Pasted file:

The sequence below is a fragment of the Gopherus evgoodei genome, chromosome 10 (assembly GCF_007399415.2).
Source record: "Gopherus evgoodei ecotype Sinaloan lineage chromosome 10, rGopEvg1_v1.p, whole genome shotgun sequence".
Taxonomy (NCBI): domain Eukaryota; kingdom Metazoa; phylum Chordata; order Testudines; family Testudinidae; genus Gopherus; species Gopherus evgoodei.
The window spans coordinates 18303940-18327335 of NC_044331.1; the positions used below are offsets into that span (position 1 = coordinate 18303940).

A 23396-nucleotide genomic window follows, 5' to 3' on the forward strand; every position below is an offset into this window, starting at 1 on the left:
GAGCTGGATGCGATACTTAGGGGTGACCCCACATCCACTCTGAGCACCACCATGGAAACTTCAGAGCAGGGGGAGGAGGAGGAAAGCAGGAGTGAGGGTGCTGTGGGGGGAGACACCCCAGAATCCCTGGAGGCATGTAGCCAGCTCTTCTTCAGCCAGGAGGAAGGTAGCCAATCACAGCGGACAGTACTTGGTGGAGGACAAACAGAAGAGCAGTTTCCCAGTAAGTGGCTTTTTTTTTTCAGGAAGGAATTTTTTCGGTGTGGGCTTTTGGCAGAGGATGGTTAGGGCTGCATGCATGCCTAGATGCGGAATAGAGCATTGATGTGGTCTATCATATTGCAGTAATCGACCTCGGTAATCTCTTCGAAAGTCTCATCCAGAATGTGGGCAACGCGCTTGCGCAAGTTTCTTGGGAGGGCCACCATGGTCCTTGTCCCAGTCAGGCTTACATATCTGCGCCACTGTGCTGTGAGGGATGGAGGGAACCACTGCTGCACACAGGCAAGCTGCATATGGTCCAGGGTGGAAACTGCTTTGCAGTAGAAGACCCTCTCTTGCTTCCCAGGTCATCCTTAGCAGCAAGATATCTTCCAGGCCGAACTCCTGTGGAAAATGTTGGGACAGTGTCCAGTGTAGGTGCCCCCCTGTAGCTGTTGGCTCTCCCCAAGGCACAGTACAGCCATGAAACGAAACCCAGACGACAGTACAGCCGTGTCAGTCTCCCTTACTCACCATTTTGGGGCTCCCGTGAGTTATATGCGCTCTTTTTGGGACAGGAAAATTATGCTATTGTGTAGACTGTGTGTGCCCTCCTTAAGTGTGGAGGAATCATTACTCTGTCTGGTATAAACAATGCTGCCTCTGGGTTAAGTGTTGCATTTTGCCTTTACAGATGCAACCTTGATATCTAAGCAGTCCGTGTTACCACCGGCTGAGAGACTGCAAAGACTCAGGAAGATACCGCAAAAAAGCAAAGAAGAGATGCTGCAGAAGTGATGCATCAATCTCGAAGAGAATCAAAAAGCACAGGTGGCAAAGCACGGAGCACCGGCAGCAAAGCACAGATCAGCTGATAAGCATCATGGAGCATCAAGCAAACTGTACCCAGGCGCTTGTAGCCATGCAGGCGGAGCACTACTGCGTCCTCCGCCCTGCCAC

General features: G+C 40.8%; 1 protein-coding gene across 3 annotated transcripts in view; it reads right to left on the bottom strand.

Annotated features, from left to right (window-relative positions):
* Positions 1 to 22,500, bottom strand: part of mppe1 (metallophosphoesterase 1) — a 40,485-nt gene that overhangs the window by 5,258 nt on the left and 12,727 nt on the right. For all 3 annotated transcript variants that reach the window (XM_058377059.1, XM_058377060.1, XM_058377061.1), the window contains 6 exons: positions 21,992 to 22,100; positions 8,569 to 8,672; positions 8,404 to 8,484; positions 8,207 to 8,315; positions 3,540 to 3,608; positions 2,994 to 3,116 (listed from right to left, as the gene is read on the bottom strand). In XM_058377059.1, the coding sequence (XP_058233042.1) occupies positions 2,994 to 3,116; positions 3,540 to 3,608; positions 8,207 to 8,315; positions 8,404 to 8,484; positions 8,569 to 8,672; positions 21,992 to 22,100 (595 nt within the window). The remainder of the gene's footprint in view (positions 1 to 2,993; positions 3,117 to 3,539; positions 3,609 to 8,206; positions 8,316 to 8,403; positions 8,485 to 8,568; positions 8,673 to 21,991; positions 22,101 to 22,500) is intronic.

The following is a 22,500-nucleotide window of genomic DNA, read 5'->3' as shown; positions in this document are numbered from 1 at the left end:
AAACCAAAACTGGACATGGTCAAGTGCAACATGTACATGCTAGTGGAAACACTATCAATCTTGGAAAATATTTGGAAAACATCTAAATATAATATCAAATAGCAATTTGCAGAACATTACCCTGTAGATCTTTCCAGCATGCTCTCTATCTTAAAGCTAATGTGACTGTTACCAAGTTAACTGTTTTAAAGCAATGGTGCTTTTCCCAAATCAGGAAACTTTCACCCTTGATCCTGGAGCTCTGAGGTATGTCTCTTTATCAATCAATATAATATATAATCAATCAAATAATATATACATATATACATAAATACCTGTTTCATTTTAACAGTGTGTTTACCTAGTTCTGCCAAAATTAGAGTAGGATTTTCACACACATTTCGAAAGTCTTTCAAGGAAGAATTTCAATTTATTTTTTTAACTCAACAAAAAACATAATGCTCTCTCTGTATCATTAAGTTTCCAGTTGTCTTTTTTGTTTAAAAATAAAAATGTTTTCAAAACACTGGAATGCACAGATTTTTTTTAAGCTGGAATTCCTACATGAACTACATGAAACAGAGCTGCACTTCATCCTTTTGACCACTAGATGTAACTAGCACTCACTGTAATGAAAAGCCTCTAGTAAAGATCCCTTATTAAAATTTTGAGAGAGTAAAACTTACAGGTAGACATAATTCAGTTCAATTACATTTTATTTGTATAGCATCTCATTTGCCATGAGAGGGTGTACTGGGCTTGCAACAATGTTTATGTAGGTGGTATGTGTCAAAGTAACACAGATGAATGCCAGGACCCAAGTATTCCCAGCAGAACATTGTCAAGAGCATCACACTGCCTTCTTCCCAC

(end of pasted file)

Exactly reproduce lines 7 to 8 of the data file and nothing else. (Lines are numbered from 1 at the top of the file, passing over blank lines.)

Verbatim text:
General features: G+C 40.8%; 1 protein-coding gene across 3 annotated transcripts in view; it reads right to left on the bottom strand.

Annotated features, from left to right (window-relative positions):